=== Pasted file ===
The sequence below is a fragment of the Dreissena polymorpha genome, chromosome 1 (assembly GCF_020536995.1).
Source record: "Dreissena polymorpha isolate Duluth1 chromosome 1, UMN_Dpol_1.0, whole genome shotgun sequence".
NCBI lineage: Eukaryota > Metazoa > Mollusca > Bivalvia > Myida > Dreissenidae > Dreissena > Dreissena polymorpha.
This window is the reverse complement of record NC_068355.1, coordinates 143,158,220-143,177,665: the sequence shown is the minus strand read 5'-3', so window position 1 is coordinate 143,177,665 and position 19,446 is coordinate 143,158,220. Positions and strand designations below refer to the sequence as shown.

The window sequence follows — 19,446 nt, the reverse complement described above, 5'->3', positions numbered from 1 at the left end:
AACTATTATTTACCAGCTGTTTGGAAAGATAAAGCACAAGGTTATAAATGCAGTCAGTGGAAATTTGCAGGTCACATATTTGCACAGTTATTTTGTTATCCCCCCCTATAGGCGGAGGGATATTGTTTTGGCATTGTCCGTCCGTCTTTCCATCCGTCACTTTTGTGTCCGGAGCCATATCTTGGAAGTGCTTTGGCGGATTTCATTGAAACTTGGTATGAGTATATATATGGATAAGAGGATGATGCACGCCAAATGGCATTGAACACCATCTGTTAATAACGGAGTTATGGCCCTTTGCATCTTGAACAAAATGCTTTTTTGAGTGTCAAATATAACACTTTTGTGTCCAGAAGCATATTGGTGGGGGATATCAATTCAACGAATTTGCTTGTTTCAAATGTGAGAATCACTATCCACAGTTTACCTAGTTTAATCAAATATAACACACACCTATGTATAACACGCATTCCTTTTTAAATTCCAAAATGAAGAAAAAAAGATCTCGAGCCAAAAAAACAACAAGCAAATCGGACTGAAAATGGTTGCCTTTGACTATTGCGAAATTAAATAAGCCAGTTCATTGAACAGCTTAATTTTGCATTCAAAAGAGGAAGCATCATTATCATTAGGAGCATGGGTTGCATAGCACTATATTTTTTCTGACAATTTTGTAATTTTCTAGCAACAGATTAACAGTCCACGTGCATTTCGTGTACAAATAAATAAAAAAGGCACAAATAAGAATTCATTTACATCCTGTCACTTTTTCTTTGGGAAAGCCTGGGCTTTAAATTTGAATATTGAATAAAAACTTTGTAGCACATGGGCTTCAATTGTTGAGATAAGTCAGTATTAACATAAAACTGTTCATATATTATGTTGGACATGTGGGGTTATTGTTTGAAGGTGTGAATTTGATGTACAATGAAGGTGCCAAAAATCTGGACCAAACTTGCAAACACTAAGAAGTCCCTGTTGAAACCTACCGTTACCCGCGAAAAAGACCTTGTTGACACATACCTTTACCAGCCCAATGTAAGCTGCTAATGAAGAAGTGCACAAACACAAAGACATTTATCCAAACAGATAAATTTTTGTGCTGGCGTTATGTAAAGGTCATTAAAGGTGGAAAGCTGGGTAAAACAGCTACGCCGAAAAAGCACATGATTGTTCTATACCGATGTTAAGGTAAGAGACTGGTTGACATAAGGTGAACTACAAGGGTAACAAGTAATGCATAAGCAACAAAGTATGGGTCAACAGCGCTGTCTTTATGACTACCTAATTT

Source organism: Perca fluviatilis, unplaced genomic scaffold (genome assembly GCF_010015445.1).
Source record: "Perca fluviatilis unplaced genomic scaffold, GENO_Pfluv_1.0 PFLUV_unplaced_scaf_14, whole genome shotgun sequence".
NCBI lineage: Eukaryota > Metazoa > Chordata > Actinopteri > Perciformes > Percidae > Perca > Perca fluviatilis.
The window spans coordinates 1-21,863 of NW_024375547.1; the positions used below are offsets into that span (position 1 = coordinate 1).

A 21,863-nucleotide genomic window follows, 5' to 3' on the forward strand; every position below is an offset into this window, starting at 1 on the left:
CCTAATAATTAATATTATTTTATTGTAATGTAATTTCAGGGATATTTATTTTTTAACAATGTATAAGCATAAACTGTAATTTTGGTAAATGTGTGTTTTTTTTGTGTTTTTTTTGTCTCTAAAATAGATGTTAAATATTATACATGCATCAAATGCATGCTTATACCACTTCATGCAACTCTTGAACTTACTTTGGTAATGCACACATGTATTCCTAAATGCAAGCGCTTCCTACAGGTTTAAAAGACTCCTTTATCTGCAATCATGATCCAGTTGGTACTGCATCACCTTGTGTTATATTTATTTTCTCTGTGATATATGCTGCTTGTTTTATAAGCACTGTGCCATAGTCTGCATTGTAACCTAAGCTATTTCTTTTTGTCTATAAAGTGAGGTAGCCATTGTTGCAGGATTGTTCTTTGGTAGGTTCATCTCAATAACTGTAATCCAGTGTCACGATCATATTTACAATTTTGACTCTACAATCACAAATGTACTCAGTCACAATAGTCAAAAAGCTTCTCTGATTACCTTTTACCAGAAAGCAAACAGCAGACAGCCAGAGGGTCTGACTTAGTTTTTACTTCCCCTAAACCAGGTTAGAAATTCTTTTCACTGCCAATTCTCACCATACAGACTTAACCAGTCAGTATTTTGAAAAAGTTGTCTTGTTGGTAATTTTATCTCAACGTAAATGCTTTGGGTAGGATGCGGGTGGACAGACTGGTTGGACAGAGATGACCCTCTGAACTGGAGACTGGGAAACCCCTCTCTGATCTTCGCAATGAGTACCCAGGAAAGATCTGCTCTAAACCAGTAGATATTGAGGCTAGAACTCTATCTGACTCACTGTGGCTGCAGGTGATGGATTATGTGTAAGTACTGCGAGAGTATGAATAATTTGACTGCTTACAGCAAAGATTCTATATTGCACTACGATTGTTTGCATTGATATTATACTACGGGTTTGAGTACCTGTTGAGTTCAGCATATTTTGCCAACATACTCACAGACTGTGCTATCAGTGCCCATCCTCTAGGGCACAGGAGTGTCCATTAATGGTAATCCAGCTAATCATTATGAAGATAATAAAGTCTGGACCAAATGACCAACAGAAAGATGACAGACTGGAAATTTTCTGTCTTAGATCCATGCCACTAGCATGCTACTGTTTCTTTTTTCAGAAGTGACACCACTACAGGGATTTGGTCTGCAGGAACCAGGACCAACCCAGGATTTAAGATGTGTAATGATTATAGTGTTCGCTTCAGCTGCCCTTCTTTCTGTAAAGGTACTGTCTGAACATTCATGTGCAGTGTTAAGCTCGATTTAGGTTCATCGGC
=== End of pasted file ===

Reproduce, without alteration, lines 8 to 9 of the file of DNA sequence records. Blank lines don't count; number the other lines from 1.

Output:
Source record: "Perca fluviatilis unplaced genomic scaffold, GENO_Pfluv_1.0 PFLUV_unplaced_scaf_14, whole genome shotgun sequence".
NCBI lineage: Eukaryota > Metazoa > Chordata > Actinopteri > Perciformes > Percidae > Perca > Perca fluviatilis.